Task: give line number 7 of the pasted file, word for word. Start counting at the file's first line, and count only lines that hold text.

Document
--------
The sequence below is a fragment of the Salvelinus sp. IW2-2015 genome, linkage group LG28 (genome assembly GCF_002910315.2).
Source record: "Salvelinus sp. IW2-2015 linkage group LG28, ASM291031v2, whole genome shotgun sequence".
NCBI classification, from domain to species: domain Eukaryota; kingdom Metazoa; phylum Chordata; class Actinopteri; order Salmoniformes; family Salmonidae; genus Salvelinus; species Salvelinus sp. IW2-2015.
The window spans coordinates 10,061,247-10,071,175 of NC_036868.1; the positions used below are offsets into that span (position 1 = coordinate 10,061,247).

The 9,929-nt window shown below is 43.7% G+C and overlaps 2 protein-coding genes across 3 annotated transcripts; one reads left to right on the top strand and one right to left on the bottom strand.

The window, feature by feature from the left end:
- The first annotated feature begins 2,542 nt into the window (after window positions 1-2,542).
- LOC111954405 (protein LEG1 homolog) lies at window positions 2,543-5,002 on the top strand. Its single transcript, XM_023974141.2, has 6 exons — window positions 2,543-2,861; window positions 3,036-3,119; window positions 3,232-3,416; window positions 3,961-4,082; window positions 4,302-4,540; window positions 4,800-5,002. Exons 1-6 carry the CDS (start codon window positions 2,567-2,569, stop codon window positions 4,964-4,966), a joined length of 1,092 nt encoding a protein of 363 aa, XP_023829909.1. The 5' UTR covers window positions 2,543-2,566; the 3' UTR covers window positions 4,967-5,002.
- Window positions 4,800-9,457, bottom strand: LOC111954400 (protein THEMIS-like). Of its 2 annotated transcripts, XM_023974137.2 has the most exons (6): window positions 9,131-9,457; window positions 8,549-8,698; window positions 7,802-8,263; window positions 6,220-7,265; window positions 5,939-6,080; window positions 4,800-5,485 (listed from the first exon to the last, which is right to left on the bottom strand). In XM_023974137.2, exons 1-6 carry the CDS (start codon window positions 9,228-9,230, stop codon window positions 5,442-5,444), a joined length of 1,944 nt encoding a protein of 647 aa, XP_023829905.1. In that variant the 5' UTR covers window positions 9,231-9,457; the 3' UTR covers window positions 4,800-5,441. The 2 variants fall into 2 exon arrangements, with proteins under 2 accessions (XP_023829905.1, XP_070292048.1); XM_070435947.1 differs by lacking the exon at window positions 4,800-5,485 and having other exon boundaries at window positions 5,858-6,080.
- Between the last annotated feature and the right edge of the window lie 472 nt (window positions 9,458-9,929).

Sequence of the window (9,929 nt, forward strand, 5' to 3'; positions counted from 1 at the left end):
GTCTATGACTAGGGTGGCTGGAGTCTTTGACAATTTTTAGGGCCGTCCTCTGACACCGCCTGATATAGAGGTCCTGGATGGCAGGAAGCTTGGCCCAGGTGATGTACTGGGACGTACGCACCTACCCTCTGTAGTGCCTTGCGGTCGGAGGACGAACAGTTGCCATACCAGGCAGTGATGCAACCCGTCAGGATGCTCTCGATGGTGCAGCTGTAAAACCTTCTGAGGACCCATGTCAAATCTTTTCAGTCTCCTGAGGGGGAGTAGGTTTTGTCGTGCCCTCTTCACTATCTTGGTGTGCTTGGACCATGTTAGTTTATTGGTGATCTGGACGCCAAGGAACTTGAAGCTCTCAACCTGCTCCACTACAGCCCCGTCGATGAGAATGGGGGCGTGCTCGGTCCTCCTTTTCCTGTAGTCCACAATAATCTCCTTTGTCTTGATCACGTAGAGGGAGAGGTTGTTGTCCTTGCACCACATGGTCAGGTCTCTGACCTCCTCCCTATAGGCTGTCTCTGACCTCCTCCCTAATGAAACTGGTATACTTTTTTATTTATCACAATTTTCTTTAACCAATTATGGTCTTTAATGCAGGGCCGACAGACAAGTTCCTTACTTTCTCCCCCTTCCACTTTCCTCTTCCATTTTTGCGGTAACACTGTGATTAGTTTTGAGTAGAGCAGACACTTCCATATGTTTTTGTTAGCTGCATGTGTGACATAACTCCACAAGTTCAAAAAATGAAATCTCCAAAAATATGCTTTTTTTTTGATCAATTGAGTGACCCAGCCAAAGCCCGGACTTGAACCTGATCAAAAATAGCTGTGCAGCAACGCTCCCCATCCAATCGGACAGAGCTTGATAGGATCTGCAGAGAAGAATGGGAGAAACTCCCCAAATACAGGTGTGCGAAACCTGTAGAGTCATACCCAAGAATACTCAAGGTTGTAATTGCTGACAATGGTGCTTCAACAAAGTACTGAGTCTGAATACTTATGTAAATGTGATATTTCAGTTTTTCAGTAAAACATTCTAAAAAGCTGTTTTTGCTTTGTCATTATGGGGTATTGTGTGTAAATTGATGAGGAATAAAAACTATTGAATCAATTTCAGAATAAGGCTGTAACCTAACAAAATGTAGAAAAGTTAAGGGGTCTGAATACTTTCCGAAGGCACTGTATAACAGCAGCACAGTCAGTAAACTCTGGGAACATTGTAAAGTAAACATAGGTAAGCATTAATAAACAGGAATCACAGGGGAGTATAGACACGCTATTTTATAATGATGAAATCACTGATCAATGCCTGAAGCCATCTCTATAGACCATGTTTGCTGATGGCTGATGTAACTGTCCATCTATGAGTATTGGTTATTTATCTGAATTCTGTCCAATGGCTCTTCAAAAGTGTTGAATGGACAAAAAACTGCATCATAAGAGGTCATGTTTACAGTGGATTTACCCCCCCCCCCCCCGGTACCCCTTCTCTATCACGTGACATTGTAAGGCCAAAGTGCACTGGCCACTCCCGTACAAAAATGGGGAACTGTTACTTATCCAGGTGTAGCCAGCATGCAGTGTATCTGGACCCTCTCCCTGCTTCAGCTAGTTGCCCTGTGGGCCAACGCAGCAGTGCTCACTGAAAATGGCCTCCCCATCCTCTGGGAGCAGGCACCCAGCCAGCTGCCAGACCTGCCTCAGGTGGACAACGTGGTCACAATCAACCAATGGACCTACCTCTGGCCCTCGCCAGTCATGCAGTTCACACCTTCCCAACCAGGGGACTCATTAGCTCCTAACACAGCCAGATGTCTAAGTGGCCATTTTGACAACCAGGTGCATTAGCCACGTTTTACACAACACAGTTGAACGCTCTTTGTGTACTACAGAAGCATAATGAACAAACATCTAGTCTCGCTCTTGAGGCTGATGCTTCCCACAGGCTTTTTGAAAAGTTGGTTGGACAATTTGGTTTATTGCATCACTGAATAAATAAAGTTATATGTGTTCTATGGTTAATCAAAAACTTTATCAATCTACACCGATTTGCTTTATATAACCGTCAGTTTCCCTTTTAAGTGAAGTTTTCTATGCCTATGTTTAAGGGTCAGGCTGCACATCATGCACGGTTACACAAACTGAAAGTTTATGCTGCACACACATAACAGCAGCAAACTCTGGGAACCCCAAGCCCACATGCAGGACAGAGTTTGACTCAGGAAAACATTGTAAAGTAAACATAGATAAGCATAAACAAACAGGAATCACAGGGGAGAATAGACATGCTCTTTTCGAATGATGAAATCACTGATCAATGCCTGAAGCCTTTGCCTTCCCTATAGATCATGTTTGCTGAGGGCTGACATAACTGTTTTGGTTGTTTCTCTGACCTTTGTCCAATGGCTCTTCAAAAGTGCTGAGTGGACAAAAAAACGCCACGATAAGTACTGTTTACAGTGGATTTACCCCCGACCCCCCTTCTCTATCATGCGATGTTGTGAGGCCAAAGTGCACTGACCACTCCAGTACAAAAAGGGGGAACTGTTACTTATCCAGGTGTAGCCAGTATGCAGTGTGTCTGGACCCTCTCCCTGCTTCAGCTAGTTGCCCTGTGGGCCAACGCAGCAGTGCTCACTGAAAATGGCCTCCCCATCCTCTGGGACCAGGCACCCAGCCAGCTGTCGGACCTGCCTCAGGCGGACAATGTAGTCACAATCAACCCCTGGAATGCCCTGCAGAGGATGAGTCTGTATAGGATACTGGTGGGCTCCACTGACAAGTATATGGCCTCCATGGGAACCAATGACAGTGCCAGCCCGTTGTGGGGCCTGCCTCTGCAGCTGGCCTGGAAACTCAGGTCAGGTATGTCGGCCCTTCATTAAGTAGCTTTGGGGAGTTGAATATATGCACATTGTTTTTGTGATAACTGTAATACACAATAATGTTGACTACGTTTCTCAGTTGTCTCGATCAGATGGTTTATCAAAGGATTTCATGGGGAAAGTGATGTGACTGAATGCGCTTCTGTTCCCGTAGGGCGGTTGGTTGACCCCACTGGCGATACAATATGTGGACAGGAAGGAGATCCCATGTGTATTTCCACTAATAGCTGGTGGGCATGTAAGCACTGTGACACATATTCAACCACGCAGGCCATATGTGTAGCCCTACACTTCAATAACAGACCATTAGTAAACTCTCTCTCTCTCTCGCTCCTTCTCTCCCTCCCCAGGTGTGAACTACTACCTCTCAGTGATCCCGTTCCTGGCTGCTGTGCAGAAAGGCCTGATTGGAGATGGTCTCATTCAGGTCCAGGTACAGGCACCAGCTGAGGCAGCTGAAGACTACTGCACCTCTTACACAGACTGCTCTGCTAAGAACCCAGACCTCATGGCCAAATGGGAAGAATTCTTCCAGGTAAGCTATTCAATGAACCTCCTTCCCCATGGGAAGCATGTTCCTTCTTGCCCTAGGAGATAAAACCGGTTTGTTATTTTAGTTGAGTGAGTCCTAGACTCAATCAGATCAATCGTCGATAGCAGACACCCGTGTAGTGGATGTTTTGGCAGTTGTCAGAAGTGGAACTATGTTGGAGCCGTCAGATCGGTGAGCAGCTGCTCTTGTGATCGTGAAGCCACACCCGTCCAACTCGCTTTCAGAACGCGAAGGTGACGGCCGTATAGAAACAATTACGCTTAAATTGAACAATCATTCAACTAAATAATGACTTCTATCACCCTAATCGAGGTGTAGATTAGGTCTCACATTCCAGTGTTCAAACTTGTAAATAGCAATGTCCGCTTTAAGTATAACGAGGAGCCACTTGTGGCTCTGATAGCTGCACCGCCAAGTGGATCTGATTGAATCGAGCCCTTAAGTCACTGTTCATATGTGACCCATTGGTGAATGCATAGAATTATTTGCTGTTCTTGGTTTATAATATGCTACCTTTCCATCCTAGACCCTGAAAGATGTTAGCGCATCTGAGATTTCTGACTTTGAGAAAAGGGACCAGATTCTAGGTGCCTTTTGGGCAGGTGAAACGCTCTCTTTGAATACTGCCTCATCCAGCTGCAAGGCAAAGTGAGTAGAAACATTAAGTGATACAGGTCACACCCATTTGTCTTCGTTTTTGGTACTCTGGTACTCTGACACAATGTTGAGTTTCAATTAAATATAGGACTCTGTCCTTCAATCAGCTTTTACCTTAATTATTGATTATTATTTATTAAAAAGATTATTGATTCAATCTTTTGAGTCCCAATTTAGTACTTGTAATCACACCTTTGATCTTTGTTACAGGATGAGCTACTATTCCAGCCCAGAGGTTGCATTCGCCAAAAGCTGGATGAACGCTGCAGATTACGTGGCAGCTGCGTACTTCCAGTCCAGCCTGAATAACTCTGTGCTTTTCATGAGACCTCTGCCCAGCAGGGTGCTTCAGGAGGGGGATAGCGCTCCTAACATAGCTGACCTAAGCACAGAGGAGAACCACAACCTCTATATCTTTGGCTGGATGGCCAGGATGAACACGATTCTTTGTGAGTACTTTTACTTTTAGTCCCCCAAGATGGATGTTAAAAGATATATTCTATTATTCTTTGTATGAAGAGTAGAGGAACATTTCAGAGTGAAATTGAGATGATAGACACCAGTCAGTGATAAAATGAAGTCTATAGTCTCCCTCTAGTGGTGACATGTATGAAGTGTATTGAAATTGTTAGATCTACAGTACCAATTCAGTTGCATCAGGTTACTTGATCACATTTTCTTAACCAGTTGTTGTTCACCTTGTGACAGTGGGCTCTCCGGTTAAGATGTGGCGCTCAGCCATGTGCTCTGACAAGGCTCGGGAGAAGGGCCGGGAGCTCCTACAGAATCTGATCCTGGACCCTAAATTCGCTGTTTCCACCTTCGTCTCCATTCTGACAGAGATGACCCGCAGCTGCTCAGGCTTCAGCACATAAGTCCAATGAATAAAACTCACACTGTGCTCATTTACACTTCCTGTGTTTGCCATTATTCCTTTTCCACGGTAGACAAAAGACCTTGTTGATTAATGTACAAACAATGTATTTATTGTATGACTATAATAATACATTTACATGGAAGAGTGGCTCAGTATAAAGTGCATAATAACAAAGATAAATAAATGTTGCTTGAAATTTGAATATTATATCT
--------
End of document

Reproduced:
- The first annotated feature begins 2,542 nt into the window (after window positions 1-2,542).